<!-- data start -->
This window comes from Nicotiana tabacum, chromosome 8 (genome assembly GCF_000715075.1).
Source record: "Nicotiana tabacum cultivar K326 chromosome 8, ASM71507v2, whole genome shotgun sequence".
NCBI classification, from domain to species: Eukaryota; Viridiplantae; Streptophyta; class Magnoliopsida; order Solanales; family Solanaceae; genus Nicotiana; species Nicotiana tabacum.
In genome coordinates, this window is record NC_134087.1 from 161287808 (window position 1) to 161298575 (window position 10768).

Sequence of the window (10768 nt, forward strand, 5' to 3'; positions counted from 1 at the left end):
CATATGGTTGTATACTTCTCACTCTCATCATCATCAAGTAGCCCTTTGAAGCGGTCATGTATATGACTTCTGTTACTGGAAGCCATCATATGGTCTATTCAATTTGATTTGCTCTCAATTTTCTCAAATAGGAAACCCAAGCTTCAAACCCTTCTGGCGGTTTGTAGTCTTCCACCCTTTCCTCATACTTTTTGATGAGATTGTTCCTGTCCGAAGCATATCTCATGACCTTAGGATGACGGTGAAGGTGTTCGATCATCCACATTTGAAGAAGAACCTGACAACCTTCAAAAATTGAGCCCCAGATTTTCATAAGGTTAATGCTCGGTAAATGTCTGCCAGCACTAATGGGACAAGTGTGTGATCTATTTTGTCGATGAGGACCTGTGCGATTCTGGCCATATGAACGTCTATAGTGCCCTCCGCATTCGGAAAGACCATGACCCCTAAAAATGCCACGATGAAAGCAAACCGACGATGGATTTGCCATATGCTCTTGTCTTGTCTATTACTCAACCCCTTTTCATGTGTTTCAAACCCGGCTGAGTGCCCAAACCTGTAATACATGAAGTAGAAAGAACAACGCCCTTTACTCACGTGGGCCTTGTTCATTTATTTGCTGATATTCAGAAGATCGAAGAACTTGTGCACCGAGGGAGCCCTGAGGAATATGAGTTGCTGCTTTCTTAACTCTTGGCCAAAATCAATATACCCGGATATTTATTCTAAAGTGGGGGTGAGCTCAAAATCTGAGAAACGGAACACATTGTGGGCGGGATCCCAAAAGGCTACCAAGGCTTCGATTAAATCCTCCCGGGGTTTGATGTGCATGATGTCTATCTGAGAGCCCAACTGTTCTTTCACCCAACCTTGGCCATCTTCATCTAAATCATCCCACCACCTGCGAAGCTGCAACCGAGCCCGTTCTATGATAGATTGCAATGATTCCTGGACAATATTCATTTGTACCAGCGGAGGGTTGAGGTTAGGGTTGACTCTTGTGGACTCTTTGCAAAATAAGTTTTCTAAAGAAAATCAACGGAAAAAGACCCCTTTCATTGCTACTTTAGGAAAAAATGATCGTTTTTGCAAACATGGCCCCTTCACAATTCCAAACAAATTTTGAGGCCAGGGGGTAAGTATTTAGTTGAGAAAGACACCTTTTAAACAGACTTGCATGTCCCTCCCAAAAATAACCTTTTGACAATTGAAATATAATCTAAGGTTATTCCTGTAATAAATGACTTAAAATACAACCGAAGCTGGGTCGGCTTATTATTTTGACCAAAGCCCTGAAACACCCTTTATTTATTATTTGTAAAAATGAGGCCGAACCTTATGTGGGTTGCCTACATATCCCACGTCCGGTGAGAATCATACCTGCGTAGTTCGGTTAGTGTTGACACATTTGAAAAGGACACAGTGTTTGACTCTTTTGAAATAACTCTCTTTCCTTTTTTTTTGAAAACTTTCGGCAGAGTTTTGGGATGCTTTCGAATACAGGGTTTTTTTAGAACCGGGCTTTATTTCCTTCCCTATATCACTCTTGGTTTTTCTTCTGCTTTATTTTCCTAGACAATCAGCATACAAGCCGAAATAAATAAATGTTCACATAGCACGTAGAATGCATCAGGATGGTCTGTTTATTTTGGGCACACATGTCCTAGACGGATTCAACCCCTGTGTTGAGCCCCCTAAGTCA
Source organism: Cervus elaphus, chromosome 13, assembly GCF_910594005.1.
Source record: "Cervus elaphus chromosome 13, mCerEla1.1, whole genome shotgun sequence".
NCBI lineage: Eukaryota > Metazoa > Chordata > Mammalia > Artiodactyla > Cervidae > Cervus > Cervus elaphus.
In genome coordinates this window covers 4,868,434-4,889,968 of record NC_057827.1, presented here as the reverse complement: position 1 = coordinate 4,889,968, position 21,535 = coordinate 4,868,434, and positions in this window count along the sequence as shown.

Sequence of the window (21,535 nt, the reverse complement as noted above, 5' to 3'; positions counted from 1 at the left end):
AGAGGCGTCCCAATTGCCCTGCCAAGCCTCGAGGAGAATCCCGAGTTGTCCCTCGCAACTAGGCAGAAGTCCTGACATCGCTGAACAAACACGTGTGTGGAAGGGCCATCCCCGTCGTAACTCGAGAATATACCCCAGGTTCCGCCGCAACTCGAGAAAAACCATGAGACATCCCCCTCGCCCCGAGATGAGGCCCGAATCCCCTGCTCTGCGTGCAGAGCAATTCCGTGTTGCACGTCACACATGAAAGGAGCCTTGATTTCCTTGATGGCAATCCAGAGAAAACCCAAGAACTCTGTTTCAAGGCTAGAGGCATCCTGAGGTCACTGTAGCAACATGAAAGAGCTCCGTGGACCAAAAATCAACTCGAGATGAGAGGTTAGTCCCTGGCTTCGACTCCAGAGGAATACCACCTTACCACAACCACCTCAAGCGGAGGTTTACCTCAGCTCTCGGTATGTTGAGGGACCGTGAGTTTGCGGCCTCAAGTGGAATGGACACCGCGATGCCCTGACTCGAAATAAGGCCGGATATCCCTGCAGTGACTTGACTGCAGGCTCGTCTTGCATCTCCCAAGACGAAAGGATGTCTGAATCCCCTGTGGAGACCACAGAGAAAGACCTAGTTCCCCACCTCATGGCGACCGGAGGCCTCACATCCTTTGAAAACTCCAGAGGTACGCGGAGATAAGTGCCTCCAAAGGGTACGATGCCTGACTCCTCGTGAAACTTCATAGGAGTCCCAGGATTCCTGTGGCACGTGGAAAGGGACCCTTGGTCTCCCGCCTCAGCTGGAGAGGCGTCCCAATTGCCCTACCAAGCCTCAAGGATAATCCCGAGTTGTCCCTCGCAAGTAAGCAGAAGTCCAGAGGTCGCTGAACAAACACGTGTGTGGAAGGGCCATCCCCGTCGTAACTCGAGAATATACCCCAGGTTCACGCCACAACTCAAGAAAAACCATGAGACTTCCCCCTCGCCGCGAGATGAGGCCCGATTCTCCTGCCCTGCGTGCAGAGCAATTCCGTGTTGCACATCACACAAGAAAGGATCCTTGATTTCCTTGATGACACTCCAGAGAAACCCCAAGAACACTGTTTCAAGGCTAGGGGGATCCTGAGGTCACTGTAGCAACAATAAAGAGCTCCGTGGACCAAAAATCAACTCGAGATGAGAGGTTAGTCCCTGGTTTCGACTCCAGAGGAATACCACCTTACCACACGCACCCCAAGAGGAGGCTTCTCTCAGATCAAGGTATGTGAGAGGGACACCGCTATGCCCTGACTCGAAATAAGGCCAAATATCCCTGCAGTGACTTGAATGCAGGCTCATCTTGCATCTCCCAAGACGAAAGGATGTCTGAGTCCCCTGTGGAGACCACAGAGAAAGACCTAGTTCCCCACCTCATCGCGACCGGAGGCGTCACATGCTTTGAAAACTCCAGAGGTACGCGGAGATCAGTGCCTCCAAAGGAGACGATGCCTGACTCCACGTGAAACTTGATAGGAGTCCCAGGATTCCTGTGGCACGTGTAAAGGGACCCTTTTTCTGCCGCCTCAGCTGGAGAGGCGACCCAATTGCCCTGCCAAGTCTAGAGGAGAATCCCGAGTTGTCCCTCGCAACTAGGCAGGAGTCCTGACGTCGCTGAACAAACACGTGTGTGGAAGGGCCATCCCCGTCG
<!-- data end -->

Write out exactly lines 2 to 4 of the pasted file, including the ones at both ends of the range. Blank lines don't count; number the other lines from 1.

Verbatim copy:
Source record: "Nicotiana tabacum cultivar K326 chromosome 8, ASM71507v2, whole genome shotgun sequence".
NCBI classification, from domain to species: Eukaryota; Viridiplantae; Streptophyta; class Magnoliopsida; order Solanales; family Solanaceae; genus Nicotiana; species Nicotiana tabacum.
In genome coordinates, this window is record NC_134087.1 from 161287808 (window position 1) to 161298575 (window position 10768).